An environmentalist broadly supports the goals of the environmental movement, “a political and ethical movement that seeks to improve and protect the quality of the natural environment through changes to environmentally harmful human activities”. An environmentalist is engaged in or believes in the philosophy of environmentalism.

LeanneCole-mallee-20140125-7858If that is what an environmentalist is, then can a photographer be one?

This is a question I keep asking myself, especially when you consider that in the past photography has been so harmful to the environment with all the film and chemicals.  It is one thing that I do love about digital, it is so much better for the environment, though I have heard that it is still bad because we keep upgrading our gear. I don’t know about that, I do upgrade, but I always seem to hang onto my old gear, just in case. So now the question is, what or how can we be an environmental photographer?

The most famous photographer I can think of that has been called this is Ansel Adams and how he photographed theLeanneCole-banyule-20140302-0525 world around him.  Did he change things?  I don’t know, but I do know an Australian photographer that stopped a dam. Peter Dombrovskis took the first image in this post and it has been credited with helping to stop the Franklin River dam.  What the photo depicted would have been under the dam if it had happened. How many of us would like to take a photo that could have that much impact?

I have to admit I like the idea, but a check with reality makes me realise that in todays world that is going to be a lot harder. Though I do believe that our climate is changing, and in the years I’ve been here the weather has changed a lot. Our environment is changing constantly and perhaps it would be good to start taking photos of what is here now, and then what is here next year, and the year after.

LeanneCole-mallee-20140125-7864So I find myself asking, can I be a “greenie”, or do I want to be one! I really like the idea of taking more environmental style images.  I like going into my local park to see what I can get, in all sorts of conditions.  I also really like going to the Mallee for the same sorts of reasons. The Mallee is an area that has changed a lot over the last 200 years, and it continues to suffer from what we are doing to the planet. I know since I was child growing up in the area things have changed there, farmers have become a lot more knowledgeable about sustaining the enviroment and things I saw as a child, you no longer see.  Though we haven’t gone far enough.LeanneCole-banyule-20140302-0532

One of the things that I have enjoyed doing is going to the national parks up there and looking around them, then seeing what is happening. They say the desert area in Australia is getting bigger all the time, and when you go up there it isn’t hard to believe.  If the original settlers, well the English ones found what is there now, I don’t know that they would have stuck around.  The land there has been changed so much, and many of the lakes that had water, now have none. It is very different now. Who knows what it will be like in another 100 years, and all I can do is photograph it and show everyone what it is like.  I do hope that my photos help people to lake-albacutya-sand-dunes-1understand what is happening.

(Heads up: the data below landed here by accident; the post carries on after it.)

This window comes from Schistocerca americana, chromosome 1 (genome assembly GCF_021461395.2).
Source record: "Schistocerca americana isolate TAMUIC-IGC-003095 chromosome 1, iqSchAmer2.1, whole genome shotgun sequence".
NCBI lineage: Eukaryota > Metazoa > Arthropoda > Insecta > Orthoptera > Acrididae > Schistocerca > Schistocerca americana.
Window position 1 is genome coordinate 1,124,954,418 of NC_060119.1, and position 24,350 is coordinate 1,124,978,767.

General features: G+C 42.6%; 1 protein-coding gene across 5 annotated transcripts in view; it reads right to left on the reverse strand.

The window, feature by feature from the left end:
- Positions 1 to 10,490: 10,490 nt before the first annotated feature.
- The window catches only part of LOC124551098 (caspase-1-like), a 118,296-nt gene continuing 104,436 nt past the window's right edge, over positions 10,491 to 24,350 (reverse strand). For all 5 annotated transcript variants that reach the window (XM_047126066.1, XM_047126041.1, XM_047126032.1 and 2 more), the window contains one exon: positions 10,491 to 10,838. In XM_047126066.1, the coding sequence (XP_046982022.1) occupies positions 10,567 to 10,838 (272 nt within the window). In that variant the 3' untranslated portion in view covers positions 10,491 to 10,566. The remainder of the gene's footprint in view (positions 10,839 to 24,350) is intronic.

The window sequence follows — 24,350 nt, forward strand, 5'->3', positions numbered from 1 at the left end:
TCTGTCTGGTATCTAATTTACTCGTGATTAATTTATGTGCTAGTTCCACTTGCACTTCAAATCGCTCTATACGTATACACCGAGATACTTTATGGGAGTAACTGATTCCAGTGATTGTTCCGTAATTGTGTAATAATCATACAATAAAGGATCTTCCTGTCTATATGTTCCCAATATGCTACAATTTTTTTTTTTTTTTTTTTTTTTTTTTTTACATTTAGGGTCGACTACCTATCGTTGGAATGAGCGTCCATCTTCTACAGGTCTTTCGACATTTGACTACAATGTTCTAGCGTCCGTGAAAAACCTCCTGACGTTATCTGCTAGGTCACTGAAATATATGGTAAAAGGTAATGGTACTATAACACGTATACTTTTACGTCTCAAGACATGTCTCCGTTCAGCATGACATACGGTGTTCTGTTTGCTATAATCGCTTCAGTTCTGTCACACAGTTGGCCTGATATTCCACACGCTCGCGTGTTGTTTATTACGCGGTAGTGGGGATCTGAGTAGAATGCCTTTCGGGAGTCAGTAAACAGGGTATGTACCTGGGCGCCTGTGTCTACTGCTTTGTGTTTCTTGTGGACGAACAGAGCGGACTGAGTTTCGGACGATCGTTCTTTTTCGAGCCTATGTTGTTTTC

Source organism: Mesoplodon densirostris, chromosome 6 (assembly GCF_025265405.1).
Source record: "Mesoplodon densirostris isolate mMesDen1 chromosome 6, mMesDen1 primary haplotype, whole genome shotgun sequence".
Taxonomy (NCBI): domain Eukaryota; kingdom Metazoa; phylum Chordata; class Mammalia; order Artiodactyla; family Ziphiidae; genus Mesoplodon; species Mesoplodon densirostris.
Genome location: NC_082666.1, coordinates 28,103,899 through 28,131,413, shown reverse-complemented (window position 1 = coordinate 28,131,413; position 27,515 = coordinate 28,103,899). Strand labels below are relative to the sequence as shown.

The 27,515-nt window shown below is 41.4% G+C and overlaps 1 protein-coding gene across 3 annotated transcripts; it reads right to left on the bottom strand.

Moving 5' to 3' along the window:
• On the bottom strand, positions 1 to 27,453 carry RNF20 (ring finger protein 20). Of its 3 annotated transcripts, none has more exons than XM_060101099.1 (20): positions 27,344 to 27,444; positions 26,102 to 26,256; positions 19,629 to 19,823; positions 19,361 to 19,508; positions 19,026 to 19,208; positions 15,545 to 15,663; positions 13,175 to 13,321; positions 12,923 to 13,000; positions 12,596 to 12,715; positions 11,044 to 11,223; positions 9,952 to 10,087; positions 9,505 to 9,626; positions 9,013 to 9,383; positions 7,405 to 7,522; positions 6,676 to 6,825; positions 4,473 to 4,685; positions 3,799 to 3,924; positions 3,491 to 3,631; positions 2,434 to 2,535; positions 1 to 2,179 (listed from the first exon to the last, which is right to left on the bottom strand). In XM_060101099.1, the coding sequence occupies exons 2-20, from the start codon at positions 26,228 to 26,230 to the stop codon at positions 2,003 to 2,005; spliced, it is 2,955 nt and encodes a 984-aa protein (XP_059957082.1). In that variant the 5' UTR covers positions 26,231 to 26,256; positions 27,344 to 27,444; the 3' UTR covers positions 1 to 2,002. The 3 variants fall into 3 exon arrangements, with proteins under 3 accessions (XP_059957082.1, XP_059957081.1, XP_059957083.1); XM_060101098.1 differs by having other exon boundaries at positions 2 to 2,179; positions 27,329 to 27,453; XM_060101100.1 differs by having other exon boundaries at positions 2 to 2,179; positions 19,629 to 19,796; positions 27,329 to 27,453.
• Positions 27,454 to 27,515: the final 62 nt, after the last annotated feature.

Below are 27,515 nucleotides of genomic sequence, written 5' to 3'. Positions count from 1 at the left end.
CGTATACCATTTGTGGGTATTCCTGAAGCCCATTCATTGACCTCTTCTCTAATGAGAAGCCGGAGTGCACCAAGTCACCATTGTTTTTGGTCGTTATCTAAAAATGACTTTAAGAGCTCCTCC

I suppose that means that I want to be an environmental photographer, and I think I’m fine with that.  I really look forward to my trips up to the Mallee and to areas around me.  It is fascinating seeing the areas and talking to people about the areas, I love hearing the history of the areas as much as I like taking photos of them. I think for me, the idea would be to make people aware of what is around me and around the country.

If I go and take photos of what is here, and in other places, then I put them up here on my blog, then you and others become aware of those places.  You might make a connection and then help to protect it.  I think there is land worth saving, and worth protecting.

What do you think of when you think of Environment photography?  Do any particular photographers come to mind?

For this post, with the exception of the first image, the photos are mine and they have been taken over the last couple of years, though most of them this year.  I wanted to show the different situations where banyule-flats-fog-parks-trees-9change can happen, one of them being a dry summer, and the other being fire.  When the Black Saturday fires happened here over 5 years ago I was sort of told that I shouldn’t take photos, I wish I had though.  I took photos after the Mallee fires and now have been able to go back and see how the land is regenerating, now I will be able to continue doing that and to show you.  At the end I have included a video that I just did recently of the Pink Lakes from the photos I took there.